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Saturday, February 3, 1996 - Page updated at 12:00 AM

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Steve Kelley

Seahawks: The Next Move -- Anyone Believe In Behring? -- All Parties Know Deal Is Irony-Clad

Something was missing from yesterday's picture.

At the King County Courthouse, the requisite stern-faced politicians prepared for battle.

At the Seahawks' headquarters, blank-faced players and officials walked their predictable tight ropes.

There were lights and cameras and plenty of action in the Northwest.

But, to the South, there was no celebration.

Nobody claimed victory after swinish Seahawk owner Ken Behring told King County Executive Gary Locke and councilman Pete von Reichbauer he was moving to Southern California.

You didn't see champagne corks popping in Pasadena; or confetti flying in Anaheim's City Hall.

There was none of the joy that accompanied the Raiders' move back to Oakland, or the Rams' switch to St. Louis, or even the Browns' proposal to go to Baltimore.

Nobody declared victory. It was as if nobody from Seattle to Disneyland believed in Ken Behring.

The lies coming from bully Behring have been insulting. The cockeyed ironies are impossible to ignore.

The owner who feigned concern about the Kingdome's earthquake readiness was moving to America's Faultland. The owner who questioned Seattle's commitment to pro football was leaving for an area that lost two teams in one year.

Oh yeah, Los Angeles is crazy about the Seattle Seahawks. You betcha. The Raiders "shoehorned" a whopping 38,161 into the Coliseum for their 1993 game with the Hawks.

Football fever? Los Angeles practically invented the TV term "blackout." The Rams drew 32,969 for their 1994 home opener against Arizona. They drew 25,705 for their final home game against Washington.

But the Round Rogue of Footballbelieves Los Angeles is the promised land. Where the promises are kept, however, remains a mystery.

Bring on the King County attorneys, he is saying. Bring on NFL Commissioner Paul Tagliabue. Behring swears he is heading South and he double-dares anybody to stop him.

Several months ago, Tagliabue, concerned about the future of football in Seattle, convinced a reluctant John Nordstrom, former Seahawk owner, to help in negotiations designed to keep the Hawks in town.

Nordstrom believed the talks were going well. He believed Behring wanted to stay.

He was betrayed.

Nordstrom is one of the heroes in this fight. So are Gary Locke and Pete von Reichbauer.

They've worked overtime, talking with Behring, negotiating, compromising. They've dealt with the Seahawks' threats, while State House Speaker Clyde Ballard and the rest of the Washington Legislature fiddled like so many Neros.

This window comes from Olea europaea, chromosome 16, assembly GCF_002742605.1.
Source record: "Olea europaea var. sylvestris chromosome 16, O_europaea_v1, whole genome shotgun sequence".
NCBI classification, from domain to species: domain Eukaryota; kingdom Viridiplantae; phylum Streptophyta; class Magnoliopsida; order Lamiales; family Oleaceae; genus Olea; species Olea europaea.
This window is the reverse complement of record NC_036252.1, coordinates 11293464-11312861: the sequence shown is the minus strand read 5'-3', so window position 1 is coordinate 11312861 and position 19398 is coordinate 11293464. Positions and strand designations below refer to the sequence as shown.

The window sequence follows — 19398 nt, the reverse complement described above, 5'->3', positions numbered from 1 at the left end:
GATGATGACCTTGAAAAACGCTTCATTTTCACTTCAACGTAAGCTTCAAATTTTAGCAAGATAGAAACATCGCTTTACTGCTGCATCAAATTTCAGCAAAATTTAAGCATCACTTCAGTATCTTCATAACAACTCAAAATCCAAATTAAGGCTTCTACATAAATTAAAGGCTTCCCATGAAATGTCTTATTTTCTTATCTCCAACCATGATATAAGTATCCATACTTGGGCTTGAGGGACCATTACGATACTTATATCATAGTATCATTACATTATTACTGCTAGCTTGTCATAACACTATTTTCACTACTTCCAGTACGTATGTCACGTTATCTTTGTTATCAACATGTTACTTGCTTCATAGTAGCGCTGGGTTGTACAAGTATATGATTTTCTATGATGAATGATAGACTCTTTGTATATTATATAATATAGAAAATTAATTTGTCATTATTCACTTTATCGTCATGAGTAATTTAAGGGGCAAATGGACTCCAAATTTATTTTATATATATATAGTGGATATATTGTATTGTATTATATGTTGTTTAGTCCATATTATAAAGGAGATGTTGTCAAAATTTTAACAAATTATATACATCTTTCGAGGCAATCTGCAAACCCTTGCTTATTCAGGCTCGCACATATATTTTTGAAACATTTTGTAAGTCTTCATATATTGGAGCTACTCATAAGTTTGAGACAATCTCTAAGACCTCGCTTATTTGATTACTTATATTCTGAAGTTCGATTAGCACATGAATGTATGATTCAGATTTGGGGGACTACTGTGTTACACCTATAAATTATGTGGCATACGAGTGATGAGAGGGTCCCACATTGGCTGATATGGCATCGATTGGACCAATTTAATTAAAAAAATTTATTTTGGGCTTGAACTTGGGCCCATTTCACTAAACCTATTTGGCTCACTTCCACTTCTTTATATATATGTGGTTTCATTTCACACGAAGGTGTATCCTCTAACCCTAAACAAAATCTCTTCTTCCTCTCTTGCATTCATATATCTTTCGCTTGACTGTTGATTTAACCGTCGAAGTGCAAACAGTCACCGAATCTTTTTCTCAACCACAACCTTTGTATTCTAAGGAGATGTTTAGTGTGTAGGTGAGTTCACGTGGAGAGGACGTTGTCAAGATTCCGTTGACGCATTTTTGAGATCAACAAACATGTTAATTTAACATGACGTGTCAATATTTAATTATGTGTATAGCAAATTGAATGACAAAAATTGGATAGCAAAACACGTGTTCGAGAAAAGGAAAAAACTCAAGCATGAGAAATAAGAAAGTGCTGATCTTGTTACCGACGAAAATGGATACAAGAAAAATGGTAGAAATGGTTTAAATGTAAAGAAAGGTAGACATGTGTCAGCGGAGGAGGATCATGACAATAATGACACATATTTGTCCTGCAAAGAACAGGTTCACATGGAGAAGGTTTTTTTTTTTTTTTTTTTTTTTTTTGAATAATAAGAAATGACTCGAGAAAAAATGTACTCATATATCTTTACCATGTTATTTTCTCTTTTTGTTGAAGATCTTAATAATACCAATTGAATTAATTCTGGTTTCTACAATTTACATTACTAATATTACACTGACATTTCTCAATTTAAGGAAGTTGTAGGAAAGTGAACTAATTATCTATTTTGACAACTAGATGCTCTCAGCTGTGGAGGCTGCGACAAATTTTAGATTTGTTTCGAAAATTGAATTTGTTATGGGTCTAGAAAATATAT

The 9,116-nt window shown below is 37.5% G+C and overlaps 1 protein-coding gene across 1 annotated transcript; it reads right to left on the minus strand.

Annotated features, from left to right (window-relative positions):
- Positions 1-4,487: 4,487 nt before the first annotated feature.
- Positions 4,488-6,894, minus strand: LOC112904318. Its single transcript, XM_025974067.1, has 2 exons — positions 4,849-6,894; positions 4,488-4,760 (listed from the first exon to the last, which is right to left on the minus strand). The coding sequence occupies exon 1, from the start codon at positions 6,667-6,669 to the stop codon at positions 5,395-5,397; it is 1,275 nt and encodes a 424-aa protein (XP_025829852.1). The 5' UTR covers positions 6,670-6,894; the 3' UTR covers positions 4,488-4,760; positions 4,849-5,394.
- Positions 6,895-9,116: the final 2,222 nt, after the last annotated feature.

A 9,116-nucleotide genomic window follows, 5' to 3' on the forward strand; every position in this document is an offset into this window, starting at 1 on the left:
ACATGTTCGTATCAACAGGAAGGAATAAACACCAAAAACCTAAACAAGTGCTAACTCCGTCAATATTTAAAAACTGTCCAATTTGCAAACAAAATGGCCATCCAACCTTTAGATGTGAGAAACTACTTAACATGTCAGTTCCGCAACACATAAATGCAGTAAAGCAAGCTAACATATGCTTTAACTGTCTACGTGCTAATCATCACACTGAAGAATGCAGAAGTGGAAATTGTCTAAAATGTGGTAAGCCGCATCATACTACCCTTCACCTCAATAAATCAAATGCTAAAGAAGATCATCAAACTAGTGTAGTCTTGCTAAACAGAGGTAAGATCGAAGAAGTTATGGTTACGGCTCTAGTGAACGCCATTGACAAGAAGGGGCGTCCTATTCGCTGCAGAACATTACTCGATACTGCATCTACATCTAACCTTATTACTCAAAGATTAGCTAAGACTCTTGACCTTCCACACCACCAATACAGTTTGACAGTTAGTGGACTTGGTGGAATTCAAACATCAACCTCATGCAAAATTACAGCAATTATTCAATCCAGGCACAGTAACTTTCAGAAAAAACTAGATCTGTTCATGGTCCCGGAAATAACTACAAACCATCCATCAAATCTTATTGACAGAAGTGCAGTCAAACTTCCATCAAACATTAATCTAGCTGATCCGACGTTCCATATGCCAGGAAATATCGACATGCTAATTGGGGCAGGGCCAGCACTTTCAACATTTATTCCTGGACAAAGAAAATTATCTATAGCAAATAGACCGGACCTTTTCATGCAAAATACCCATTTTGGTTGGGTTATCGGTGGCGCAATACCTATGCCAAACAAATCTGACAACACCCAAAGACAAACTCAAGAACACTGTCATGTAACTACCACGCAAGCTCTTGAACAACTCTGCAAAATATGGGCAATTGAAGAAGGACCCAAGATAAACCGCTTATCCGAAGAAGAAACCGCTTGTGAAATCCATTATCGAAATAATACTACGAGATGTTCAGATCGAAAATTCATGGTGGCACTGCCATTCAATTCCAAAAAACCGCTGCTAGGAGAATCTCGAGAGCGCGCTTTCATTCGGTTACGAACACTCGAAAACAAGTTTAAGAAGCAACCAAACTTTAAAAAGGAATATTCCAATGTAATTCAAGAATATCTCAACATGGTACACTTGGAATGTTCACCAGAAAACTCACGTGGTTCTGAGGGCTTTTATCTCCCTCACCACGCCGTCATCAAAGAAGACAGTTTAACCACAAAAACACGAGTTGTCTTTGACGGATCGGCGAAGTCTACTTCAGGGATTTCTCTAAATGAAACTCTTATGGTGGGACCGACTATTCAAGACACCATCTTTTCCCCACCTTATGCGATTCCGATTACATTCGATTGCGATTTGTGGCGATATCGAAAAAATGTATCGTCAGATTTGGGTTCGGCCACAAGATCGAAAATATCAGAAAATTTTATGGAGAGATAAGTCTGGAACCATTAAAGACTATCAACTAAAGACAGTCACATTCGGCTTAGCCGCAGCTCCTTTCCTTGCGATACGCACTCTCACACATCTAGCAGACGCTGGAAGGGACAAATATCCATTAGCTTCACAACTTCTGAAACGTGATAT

"We have a unified front," von Reichbauer said.

Maybe Behring thinks he's fighting Peter McNeeley. He may discover he's been matched against Mike Tyson.

Seattle's knows how to beat the big leagues.

It won a lawsuit that brought the Mariners to town after the Pilots left for Milwaukee. And, in the 11th hour, when owner Jeff Smulyan was preparing to slink to Tampa, a group of local owners blindsided him and kept the Mariners here.

Locke spoke for every red-blooded fan in America when he said, "This madness in football of abandoning loyal fans simply must stop."

The Rams moved to St. Louis. The Raiders to Oakland. The Browns look longingly at Baltimore. And the Oilers prepare to leave for Nashville.

The Bucs are on the bubble in Tampa and even Denver owner Pat Bowlen has mused about a move to Toronto.

The madness has to stop. Maybe it stops with Behring. He is one of football's least respected owners.

He's the guy who introduced Seattle to Mike Blatt. The owner who hired Tom Flores as both team president and coach, two jobs Flores couldn't handle.

He is the owner who never has won in a league that prides itself on parity. He is the meddlesome owner who drafted Dan McGwire, strung losses together like epithets and tore apart a franchise that was richly successful until he arrived.

Behring gave Seattle and the NFL bad news, bad citizenship, bad deals, bad teams. Today, there aren't more than three or four owners who are willing to approve his move to California and their approval is necessary.

"They (Hawks) will have the fight of their lives," King County Prosecutor Norm Maleng said.

This fight will continue for months on several fronts.

Maybe von Reichbauer can convince Portland Trail Blazer owner Paul Allen to make Behring an offer that can't be refused.

Maybe the NFL will accept an NBA owner into its midst.

Seattle is an NFL gold mine. All it takes is an owner with the moxie and the honesty to work with the local politicians.

The Seattle Seahawks aren't dead.

"Ken Behring does not deserve Seattle," U.S. Senator Slade Gorton said.

Let's get ready to ruuumble!

Copyright (c) 1996 Seattle Times Company, All Rights Reserved.

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